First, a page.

GREAT FALLS – The former East Helena chief of police today admitted allegations that he distributed child pornography in 2019 using social media, U.S. Attorney Leif M. Johnson said.
William Daly Harrington, 43, pleaded guilty to distribution of child pornography. Harrington faces a mandatory minimum five years to 20 years in prison, a $250,000 fine and five years to a lifetime of supervised release.
A plea agreement in the case calls for the government to seek the dismissal of three other counts in an indictment if the court accepts the agreement.
Chief U.S. District Judge Brian M. Morris presided and set sentencing for April 13, 2022. Chief Judge Morris will determine any sentence after considering the U.S. Sentencing Guidelines and other statutory factors. Harrington was released pending further proceedings.
The government alleged in court documents that in September 2020, a Lewis and Clark County Sheriff’s deputy, who is a member of the Montana Internet Crimes Against Children Task Force, investigated a tip that Facebook Messenger had reported one of its accounts distributed child pornography to another account. The investigation determined that the Facebook Messenger account distributing child pornography belonged to Harrington. Account records showed that on Dec. 17, 2019, Harrington sent 11 images using Messenger to another account. Some of the images depicted child pornography. On Jan. 27, 2021, a search warrant was served on Harrington’s residence in Lewis and Clark County. Law enforcement seized Harrington’s cellular phone, which was analyzed and found to contain images and videos of child pornography. Harrington admitted that he owned and used the Facebook Messenger account that distributed child pornography.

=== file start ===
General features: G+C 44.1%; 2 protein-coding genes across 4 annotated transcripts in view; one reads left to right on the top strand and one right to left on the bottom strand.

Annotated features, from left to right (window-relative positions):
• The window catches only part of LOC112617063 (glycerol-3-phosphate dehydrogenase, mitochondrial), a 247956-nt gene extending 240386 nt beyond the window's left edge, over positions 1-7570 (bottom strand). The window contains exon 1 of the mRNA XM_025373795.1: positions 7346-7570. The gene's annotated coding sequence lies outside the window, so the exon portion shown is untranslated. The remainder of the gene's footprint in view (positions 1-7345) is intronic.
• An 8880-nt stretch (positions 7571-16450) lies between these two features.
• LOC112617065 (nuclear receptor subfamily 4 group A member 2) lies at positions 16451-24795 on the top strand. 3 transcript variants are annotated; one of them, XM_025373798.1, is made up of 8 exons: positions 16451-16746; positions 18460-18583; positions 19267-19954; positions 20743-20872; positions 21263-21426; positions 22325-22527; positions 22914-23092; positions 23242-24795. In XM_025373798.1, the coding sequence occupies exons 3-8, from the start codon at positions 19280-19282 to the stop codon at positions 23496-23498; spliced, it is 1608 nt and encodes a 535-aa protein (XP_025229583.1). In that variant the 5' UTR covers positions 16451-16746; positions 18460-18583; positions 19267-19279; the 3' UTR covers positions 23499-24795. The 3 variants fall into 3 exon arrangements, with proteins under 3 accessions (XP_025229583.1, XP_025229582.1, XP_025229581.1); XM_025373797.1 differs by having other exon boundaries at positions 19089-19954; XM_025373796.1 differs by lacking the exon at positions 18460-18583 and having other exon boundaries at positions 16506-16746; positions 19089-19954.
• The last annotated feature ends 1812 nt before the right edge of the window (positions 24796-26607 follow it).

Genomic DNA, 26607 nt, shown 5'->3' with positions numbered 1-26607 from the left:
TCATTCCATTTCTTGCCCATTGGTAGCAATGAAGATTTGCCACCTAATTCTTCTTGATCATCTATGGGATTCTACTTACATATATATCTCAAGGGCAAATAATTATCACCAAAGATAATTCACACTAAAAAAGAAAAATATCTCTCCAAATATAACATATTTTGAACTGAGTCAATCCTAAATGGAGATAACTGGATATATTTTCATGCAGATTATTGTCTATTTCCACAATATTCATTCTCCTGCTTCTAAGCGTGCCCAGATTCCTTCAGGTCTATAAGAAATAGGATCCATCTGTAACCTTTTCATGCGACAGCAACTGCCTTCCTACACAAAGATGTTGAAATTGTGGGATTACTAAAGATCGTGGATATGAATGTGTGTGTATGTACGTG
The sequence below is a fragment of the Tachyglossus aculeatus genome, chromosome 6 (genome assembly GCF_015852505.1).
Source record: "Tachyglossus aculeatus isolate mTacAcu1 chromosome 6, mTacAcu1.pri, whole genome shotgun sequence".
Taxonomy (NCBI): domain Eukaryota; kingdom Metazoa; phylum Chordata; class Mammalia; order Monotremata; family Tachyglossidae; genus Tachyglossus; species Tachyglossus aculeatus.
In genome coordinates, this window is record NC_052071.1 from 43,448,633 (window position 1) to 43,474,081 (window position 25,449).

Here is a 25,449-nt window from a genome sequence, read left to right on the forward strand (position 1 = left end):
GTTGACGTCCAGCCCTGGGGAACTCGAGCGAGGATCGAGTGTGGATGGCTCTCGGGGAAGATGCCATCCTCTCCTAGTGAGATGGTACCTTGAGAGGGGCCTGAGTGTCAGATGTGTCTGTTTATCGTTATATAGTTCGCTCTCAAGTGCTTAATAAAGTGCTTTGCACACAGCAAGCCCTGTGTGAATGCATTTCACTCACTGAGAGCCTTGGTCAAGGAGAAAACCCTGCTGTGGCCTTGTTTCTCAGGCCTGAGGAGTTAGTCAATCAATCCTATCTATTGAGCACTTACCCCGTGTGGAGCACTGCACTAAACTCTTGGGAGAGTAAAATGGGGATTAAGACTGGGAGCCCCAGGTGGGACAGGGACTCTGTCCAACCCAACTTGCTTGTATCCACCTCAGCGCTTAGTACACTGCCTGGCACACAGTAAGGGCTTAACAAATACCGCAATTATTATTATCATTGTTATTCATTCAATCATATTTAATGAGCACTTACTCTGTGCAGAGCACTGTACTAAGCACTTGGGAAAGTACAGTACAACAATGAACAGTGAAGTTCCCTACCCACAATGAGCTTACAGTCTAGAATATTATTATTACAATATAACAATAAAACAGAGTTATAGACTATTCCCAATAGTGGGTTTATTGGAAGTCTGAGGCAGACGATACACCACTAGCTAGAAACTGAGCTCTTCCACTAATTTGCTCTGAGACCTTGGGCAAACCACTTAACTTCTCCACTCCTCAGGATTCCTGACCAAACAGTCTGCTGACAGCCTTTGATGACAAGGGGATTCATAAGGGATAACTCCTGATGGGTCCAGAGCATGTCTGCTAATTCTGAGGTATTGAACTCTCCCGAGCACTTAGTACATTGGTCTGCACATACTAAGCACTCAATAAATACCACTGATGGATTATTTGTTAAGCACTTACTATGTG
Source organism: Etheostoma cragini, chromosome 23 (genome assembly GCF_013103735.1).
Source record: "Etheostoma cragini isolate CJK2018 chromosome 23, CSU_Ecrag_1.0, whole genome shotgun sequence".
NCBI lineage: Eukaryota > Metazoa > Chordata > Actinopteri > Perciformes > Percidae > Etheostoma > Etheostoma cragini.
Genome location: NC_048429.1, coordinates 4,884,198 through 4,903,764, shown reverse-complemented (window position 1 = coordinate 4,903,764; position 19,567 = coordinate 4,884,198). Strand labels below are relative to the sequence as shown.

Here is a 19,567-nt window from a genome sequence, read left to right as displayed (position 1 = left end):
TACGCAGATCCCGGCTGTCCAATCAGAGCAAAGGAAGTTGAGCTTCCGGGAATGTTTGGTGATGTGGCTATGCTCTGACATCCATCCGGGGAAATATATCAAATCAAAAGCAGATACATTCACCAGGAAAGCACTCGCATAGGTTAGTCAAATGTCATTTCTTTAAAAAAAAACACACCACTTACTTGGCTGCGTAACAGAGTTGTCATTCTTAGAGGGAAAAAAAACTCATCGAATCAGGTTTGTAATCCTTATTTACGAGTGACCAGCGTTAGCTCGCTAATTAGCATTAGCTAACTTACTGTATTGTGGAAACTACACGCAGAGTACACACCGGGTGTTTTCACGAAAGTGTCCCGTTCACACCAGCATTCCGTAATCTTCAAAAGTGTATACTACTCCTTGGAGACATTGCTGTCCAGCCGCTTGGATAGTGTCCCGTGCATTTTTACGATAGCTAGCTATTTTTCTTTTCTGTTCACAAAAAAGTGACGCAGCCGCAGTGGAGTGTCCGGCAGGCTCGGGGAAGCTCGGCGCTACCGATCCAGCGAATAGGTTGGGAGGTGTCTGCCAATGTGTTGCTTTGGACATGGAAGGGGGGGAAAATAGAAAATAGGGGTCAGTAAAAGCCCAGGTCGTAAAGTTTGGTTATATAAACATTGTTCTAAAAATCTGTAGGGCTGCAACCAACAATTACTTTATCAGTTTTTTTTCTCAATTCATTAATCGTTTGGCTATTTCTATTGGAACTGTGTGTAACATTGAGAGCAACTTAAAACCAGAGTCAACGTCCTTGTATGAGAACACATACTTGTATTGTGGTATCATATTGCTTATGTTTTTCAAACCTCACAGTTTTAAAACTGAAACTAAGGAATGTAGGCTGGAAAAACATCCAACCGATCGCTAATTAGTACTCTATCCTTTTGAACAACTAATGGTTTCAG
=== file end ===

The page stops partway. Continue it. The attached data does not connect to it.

Assistant U.S. Attorneys Cyndee L. Peterson and Wendy A. Johnson are prosecuting the case, which was investigated by the FBI’s Child Exploitation and Human Trafficking Task Force, Montana Internet Crimes Against Children Task Force, Lewis and Clark County Sheriff’s Office, Bozeman Police Department and Homeland Security Investigations.
This case was initiated under the Department of Justice’s Project Safe Childhood initiative, which was launched in 2006 to combat the proliferation of technology-facilitated crimes involving the sexual exploitation of children. Through a network of federal, state and local law enforcement agencies and advocacy organizations, Project Safe Childhood attempts to protect children by investigating and prosecuting offenders involved in child sexual exploitation. It is implemented through partnerships including the Montana Internet Crimes Against Children Task Force. The ICAC Task Force Program was created to assist state and local law enforcement agencies by enhancing their investigative response to technology facilitated crimes against children.